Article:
Tech-savvy business executive with track record of commercializing disruptive data center technologies.  After a short stint as an engineer at Intel after college, Taufik jumped to the business side where he led a team to define Intel’s crown jewels – CPUs & chipsets – during the ascendancy of the x86 server platform.

He honed his business skills as Co-GM of Intel’s Server System BU before leaving for a storage/networking startup.  The acquisition of this startup put him into the executive team of Emulex where as SVP of product management, he grew their networking business from scratch to deliver the industry’s first million units of 10Gb Ethernet product.

These accomplishments draw from his ability to engage and acquire customers at all stages of product maturity including partners when necessary.

58: GreyBeards talk HCI with Adam Carter, Chief Architect NetApp Solidfire #NetAppHCI

Sponsored by:In this episode we talk with Adam Carter (@yoadamcarter), Chief Architect, NetApp Solidfire & HCI (Hyper Converged Infrastructure) solutions. Howard talked with Adam at TFD16 and I have known Adam since before the acquisition. Adam did a tour de force session on HCI architectures at TFD16 and we would encourage you to view the video’s of his session.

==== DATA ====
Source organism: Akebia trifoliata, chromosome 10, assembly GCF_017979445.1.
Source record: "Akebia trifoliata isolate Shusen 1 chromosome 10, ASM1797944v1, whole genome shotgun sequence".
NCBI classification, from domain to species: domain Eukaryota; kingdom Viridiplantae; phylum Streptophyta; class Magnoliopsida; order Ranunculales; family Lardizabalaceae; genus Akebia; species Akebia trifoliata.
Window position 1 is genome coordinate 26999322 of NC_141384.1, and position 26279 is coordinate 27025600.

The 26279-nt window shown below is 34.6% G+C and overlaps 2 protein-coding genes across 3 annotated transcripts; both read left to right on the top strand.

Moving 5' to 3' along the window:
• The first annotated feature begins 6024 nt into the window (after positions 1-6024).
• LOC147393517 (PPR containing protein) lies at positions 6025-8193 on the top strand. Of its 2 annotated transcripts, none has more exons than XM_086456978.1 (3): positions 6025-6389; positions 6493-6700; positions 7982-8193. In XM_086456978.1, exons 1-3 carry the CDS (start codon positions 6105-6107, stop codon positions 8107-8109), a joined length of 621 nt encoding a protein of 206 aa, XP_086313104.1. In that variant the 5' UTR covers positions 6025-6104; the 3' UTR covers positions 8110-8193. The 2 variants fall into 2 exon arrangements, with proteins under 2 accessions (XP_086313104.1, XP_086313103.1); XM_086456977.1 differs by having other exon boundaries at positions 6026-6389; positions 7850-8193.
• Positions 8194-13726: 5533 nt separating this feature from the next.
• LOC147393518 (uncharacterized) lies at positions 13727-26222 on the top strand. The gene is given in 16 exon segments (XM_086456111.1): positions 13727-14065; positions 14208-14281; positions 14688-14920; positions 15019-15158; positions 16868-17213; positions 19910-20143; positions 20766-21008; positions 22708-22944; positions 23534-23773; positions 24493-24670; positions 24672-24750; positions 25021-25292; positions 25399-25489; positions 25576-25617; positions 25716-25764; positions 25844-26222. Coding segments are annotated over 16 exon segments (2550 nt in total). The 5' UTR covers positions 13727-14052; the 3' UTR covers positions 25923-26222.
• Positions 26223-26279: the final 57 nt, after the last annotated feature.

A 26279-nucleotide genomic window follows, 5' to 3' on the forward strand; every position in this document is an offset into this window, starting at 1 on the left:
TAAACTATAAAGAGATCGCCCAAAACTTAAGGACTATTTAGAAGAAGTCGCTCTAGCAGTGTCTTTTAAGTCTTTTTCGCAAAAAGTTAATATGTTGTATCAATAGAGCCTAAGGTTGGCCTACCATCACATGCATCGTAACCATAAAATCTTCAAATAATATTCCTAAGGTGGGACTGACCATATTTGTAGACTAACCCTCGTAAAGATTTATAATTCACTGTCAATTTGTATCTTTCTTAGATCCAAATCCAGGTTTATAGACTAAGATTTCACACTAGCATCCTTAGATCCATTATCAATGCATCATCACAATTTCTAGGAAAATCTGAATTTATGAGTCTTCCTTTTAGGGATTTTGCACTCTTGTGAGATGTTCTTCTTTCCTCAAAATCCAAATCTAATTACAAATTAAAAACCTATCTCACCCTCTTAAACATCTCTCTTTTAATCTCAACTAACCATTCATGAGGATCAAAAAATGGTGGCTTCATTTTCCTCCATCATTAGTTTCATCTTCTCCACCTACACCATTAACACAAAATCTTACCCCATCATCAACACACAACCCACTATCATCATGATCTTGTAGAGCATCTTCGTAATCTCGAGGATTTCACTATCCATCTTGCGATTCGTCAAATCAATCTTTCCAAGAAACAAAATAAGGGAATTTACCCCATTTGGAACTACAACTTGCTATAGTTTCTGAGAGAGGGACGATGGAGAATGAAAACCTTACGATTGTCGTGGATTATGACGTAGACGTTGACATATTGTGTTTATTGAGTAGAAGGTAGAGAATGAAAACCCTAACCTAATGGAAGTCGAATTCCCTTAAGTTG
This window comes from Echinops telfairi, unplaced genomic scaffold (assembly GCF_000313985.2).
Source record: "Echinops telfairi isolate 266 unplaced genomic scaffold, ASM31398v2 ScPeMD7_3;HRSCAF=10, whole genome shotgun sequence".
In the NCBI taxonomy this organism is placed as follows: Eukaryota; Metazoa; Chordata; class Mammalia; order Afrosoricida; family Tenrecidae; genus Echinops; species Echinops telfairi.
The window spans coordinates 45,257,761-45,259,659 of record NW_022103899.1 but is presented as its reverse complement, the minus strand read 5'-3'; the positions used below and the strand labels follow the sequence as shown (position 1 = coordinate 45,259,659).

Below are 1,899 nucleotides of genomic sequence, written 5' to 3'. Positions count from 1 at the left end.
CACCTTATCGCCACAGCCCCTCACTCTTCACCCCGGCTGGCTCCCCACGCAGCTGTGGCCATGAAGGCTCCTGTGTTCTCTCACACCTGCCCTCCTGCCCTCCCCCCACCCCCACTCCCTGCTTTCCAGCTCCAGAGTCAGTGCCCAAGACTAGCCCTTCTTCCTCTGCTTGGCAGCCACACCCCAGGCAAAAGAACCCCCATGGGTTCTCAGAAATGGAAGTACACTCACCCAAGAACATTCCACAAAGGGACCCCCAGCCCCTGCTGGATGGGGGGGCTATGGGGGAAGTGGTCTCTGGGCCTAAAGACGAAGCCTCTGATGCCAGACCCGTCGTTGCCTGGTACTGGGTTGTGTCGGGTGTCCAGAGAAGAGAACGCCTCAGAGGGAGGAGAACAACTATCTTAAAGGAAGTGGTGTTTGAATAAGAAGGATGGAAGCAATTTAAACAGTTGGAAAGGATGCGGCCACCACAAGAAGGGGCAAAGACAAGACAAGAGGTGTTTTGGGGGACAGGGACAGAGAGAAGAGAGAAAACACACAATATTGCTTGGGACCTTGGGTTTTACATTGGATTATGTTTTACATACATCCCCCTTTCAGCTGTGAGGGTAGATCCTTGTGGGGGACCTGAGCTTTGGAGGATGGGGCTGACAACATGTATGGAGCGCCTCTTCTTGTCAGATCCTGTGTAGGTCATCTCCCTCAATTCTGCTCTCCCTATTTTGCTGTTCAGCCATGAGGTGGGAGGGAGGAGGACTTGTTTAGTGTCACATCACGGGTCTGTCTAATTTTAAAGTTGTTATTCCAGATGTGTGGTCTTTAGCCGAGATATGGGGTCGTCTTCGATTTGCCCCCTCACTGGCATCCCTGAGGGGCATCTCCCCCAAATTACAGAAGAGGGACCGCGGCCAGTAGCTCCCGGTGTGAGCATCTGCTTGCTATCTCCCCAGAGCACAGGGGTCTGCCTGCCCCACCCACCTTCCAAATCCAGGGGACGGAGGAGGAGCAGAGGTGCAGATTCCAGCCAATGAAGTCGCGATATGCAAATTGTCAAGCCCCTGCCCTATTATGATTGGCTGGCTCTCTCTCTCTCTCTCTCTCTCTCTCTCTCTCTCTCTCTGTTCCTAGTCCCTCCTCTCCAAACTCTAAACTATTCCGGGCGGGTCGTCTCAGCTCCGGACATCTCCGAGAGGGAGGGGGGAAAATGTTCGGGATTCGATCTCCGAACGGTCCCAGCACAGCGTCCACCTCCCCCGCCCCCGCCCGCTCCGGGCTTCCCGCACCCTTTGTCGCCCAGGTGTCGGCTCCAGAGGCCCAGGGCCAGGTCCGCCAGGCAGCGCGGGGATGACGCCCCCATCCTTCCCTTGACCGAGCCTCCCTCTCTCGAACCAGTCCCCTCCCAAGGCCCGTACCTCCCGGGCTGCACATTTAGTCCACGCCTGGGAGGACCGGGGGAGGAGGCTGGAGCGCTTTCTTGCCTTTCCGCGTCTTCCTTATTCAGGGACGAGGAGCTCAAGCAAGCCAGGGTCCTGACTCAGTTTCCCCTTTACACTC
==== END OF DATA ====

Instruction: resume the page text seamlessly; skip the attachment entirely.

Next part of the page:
This is the third time NetApp has been on our show (see our podcast with Lee Caswell and Dave Wright and our podcast with Andy Banta) but this is the first sponsored podcast from NetApp. Adam has been Chief Architect for Solidfire for as long as I have known him.

NetApp has FAS/AFF series storage, E-Series storage and SolidFire storage. Their HCI solution is based on their SolidFire storage system.

NetApp SolidFire HCI Appliance

 

NetApp’s HCI solution is built around a 2U 4-server configuration where 3 of the nodes are actual denser, new SolidFire storage nodes and the 4th node is a VMware ESXi host. That is they have a real, fully functional SolidFile AFA SAN storage system built directly into their HCI solution.

There’s probably a case to be made that this isn’t technically a HCI system from an industry perspective and looks more like a well architected, CI  (converged infrastructure) solution. However, they do support VMs running on their system, its all packaged together as one complete system, and they offer end-to-end (one throat to choke) support, over the complete system.

In addition, they spent a lot of effort improving SolidFire’s, already great VMware software integration to offer a full management stack that fully supports both the vSphere environment and the  embedded SolidFire AFA SAN storage system.